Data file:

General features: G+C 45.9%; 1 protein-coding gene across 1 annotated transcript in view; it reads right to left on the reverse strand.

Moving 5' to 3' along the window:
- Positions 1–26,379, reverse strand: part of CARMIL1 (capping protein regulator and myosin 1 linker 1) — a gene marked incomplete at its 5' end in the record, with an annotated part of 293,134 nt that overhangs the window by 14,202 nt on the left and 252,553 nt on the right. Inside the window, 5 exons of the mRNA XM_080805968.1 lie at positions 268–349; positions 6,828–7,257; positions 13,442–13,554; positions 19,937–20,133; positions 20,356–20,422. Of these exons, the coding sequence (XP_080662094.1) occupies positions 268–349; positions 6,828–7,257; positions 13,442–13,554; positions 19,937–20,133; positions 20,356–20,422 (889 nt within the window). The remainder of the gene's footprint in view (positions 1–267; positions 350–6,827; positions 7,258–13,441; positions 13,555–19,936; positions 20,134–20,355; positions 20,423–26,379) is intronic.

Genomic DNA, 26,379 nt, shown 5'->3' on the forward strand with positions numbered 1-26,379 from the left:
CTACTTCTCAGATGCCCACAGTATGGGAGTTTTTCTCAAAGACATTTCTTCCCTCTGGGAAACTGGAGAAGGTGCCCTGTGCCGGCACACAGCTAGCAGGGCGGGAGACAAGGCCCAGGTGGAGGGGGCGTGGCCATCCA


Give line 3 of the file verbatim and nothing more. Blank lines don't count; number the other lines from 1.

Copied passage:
- Positions 1–26,379, reverse strand: part of CARMIL1 (capping protein regulator and myosin 1 linker 1) — a gene marked incomplete at its 5' end in the record, with an annotated part of 293,134 nt that overhangs the window by 14,202 nt on the left and 252,553 nt on the right. Inside the window, 5 exons of the mRNA XM_080805968.1 lie at positions 268–349; positions 6,828–7,257; positions 13,442–13,554; positions 19,937–20,133; positions 20,356–20,422. Of these exons, the coding sequence (XP_080662094.1) occupies positions 268–349; positions 6,828–7,257; positions 13,442–13,554; positions 19,937–20,133; positions 20,356–20,422 (889 nt within the window). The remainder of the gene's footprint in view (positions 1–267; positions 350–6,827; positions 7,258–13,441; positions 13,555–19,936; positions 20,134–20,355; positions 20,423–26,379) is intronic.